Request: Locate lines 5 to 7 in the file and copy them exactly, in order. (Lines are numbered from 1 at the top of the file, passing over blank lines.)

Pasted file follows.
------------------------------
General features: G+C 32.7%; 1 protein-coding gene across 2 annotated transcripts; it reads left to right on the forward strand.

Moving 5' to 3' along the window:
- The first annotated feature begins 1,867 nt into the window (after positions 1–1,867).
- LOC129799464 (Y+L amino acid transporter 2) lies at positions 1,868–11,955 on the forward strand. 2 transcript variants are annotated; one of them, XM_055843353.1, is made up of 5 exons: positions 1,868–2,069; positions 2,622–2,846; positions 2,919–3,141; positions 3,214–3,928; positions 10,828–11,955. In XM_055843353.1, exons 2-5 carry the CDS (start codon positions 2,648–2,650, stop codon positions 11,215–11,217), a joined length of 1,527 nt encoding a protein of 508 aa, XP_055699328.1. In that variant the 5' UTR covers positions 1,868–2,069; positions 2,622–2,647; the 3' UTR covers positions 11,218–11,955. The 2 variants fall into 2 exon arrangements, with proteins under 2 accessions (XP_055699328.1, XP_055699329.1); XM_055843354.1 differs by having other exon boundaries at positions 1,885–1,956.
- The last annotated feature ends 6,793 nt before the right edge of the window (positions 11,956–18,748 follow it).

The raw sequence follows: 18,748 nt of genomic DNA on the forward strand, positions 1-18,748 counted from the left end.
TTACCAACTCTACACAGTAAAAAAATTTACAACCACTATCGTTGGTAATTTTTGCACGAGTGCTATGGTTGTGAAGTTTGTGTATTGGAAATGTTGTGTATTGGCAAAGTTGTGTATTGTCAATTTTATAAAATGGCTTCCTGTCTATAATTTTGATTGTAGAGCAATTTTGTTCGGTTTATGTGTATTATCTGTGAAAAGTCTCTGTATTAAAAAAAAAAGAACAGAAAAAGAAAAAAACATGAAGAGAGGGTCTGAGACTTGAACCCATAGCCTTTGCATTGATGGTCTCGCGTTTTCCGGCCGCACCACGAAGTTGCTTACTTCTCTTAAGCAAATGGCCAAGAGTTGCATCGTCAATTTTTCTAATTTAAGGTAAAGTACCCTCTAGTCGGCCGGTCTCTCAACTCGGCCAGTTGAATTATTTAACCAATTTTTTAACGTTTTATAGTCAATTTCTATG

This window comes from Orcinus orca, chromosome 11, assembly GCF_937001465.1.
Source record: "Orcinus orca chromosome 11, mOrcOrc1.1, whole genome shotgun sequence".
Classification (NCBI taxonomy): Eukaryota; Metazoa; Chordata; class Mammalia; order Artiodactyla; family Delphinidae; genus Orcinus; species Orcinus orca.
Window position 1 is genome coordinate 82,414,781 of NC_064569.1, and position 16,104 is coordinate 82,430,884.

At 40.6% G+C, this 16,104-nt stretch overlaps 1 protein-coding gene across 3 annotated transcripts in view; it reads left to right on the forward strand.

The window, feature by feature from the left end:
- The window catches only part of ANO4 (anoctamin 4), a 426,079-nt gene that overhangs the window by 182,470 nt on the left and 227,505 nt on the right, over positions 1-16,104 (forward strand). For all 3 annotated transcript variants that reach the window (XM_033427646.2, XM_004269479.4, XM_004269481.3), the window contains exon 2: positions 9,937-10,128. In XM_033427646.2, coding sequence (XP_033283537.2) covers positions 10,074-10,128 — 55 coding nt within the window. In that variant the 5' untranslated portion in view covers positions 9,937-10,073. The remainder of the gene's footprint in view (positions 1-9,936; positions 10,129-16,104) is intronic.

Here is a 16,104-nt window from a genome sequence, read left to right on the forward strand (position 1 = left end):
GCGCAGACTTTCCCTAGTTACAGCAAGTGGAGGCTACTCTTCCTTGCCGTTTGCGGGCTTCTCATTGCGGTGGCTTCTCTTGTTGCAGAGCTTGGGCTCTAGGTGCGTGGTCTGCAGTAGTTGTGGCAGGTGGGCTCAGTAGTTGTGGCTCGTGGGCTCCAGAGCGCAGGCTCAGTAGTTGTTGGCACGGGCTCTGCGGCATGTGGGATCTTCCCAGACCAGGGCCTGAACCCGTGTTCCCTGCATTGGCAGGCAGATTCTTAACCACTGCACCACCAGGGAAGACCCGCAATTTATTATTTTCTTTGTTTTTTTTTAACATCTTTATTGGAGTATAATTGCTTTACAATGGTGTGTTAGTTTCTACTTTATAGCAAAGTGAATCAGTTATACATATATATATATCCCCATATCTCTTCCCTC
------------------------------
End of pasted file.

- The last annotated feature ends 6,793 nt before the right edge of the window (positions 11,956–18,748 follow it).

The raw sequence follows: 18,748 nt of genomic DNA on the forward strand, positions 1-18,748 counted from the left end.
TTACCAACTCTACACAGTAAAAAAATTTACAACCACTATCGTTGGTAATTTTTGCACGAGTGCTATGGTTGTGAAGTTTGTGTATTGGAAATGTTGTGTATTGGCAAAGTTGTGTATTGTCAATTTTATAAAATGGCTTCCTGTCTATAATTTTGATTGTAGAGCAATTTTGTTCGGTTTATGTGTATTATCTGTGAAAAGTCTCTGTATTAAAAAAAAAAGAACAGAAAAAGAAAAAAACATGAAGAGAGGGTCTGAGACTTGAACCCATAGCCTTTGCATTGATGGTCTCGCGTTTTCCGGCCGCACCACGAAGTTGCTTACTTCTCTTAAGCAAATGGCCAAGAGTTGCATCGTCAATTTTTCTAATTTAAGGTAAAGTACCCTCTAGTCGGCCGGTCTCTCAACTCGGCCAGTTGAATTATTTAACCAATTTTTTAACGTTTTATAGTCAATTTCTATG